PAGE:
On April 30, 1886, former Confederate President Jefferson Davis arrived in LaGrange, Georgia for the unveiling of a monument to Benjamin Hill.

Georgia Politics, Campaigns, and Elections

Georgia Supreme Court Justice Robert Benham‘s announced retirement has drawn two candidates into the 2020 election for an open seat on the state’s high court.

Georgia Court of Appeals Judge Sara Doyle was first out of the gate, according to the Daily Report.

“This is an opportunity that doesn’t come around very often—for there to be an open seat,” Doyle told the Daily Report Friday.

Both developments are historic for the court. Benham is the longest-serving member—appointed by Gov. Joe Frank Harris in 1989—and the first African American justice. His departure will leave the court with only one jurist of color: Chief Justice Harold Melton. The court also has only one woman, Justice Sarah Warren—appointed by Gov. Nathan Deal last year. Only three other women have served in the court’s history:  Justice Leah Ward Sears, who retired in 2009; Justice Carol Hunstein, who retired last year; and Justice Britt Grant, who left last when when President Donald Trump nominated her to the U.S. Court of Appeals for the Eleventh Circuit.

“I started thinking about this a couple of years ago,” Doyle said Friday. That’s when she finished her term as chief judge, and she missed the administrative and representative duties. In talking with justices she knows, she thought she would enjoy the greater role they play on state commissions and boards. Plus she loves writing opinions and delving into the kind of cases that usually go on to the high court from the intermediate appellate court, she said.

“The things that get you excited are those bigger cases that are usually taken up on cert. Those are the ones that keep you up at night,” she said.

Doyle ran for an open seat to win election to the Court of Appeals in 2008. The former Holland & Knight partner beat six opponents to win the job.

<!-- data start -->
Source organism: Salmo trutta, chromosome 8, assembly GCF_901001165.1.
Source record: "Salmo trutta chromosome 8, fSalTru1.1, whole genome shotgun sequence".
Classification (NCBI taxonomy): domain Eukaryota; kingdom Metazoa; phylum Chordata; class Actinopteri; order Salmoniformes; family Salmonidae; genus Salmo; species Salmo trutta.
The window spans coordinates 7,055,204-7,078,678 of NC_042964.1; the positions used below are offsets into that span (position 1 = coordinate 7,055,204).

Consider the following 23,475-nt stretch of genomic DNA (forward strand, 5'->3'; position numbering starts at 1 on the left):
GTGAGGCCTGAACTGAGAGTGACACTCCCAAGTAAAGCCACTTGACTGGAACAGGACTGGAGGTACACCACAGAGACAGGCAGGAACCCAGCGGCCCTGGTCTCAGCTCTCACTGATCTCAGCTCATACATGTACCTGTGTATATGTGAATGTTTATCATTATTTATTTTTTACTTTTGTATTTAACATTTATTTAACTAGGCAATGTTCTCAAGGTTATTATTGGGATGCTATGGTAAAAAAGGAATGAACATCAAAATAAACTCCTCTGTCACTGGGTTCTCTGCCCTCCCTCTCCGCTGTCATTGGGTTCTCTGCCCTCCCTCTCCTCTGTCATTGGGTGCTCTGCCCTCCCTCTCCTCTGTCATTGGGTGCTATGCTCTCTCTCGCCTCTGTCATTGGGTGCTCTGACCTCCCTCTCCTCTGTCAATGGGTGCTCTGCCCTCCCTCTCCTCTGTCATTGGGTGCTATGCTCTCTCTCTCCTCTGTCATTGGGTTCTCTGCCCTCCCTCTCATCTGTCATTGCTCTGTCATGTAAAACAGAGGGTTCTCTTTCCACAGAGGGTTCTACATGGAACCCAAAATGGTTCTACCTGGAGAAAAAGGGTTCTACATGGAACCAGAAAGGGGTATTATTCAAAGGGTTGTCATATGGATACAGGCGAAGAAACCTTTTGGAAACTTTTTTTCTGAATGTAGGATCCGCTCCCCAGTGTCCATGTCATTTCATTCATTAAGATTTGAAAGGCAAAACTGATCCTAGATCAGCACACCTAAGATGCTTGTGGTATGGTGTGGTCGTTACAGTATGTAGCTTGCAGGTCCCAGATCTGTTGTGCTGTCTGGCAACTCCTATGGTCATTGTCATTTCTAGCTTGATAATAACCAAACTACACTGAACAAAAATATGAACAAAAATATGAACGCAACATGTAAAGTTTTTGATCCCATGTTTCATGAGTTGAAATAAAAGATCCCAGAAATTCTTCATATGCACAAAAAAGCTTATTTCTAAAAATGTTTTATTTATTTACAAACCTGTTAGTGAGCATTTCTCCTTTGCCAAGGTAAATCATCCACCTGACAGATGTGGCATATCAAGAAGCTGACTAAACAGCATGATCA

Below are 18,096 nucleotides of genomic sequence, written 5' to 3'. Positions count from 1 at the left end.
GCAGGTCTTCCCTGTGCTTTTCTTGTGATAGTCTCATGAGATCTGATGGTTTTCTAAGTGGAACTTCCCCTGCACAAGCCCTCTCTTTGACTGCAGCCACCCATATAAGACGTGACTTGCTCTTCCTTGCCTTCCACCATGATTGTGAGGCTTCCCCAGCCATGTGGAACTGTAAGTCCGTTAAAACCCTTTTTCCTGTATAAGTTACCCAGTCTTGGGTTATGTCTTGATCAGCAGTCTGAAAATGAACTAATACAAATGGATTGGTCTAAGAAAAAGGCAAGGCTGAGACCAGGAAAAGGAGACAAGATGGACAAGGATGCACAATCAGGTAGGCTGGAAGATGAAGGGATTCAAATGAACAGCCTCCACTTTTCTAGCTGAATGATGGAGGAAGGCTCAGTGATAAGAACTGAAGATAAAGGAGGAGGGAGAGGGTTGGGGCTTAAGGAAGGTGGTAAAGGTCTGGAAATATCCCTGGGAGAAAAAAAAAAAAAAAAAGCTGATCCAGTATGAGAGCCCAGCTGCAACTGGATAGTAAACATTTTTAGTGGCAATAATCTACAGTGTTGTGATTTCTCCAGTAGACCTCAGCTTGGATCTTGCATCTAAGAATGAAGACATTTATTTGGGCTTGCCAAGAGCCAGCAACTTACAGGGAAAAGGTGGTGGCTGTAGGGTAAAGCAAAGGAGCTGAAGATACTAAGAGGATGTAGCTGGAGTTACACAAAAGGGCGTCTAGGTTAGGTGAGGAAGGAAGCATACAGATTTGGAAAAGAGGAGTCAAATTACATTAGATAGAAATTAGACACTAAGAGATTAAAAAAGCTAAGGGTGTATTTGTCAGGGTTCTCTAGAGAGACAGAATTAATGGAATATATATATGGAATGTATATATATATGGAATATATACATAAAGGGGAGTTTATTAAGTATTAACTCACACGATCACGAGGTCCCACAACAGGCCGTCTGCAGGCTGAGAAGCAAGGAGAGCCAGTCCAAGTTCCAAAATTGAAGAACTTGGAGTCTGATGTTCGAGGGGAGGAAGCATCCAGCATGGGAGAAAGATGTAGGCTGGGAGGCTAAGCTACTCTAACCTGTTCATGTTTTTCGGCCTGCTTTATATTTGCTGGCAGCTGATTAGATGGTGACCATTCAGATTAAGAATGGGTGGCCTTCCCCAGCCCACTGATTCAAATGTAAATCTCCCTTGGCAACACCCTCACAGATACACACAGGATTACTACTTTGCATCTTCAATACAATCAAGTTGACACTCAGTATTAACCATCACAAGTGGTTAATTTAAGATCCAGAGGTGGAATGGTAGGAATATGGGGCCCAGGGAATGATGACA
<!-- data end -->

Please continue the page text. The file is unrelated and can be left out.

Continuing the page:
Former Democratic Congressman and 2018 candidate for Secretary of State John Barrow has also announced, according to the Augusta Chronicle.

Barrow, who lost a December runoff for Georgia secretary of state to Brad Raffensperger, said in a statement that he hopes to replace retiring Justice Robert Benham.

“When Justice Benham retires, the Supreme Court will lose almost as much experience as the rest of the court combined,” Barrow said. “That’s why I’m running, to offer my experience to help maintain the kind of balance we want in our Supreme Court.”

Barrow said former Democratic gubernatorial candidate Stacey Evans will chair his campaign. Evans lost in the Democratic primary to nominee Stacey Abrams.

Barrow’s father was a Superior Court judge who oversaw the integration of Clarke County, Ga., schools in a case that went to the U.S. Supreme Court. He attained his law degree from Harvard Law School, has clerked for the U.S. Court of Appeals in the 5th and 11th circuits, and practiced law for 23 years, the statement said.

Democrat Stacey Abrams announced she will not run for the United States Senate against Republican Senator David Perdue, according to GPB News.